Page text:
"You should start looking mid-April or at least from the beginning of May," suggests Gloria Offord, youth service coordinator for Rapides Parish Youth Empowerment Services.
But that doesn't mean it's too late to find summer work.However, the jobs to be had will go to those who go prepared as they look, she
"Actually doing a resume when you are in high school, sometimes that's a little much," Offord
does suggest teen job seekers take along a "cheat sheet" of information employers will want.Include references, any work experience and a list of academic skills that might be transferable to a job.For example, top grades in English might demonstrate good communication skills.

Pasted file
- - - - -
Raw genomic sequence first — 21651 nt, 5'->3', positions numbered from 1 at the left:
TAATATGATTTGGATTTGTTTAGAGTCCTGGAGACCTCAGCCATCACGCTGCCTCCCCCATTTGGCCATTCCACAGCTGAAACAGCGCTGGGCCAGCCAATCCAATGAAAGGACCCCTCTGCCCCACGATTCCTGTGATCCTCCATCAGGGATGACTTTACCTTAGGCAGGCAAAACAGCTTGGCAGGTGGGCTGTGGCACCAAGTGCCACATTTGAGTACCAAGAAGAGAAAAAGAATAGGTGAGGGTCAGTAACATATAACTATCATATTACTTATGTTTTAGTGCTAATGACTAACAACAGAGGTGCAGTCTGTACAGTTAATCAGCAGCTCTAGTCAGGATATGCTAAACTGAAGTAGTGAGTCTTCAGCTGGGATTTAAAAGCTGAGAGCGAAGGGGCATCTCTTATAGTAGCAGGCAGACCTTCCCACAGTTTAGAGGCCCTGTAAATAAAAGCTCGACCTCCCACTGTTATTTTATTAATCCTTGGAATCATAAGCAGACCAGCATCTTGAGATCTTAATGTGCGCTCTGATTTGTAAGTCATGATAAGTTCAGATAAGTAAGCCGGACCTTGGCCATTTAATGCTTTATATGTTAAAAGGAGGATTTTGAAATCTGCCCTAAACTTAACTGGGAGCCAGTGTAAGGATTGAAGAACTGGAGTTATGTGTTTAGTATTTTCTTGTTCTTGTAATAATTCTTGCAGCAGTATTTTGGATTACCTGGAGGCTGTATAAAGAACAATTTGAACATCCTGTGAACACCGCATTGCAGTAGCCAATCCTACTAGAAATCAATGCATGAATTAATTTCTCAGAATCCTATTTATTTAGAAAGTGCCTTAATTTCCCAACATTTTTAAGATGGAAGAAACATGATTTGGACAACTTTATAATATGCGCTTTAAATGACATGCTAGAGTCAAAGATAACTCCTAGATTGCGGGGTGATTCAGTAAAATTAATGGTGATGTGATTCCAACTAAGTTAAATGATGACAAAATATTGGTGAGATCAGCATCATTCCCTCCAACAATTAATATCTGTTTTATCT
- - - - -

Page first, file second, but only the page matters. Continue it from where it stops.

Classes in shop, keyboarding and computers might also indicate skills an employer seeks.
"Go by yourself," Offord
added."Don't take a friend."
Do take pens, pencils and your Social Security card.
"If you come prepared, the employer's going to see, 'You are prepared enough that I can train you to do the job,'" Offord
Dress neatly, but appropriately for the work, she
"A lot of times your jobs are open right then and there," Offord
Nearly 200 students participate in a Workforce Investment Act program during the school year, and about hundred of those will keep working through the summer, Offord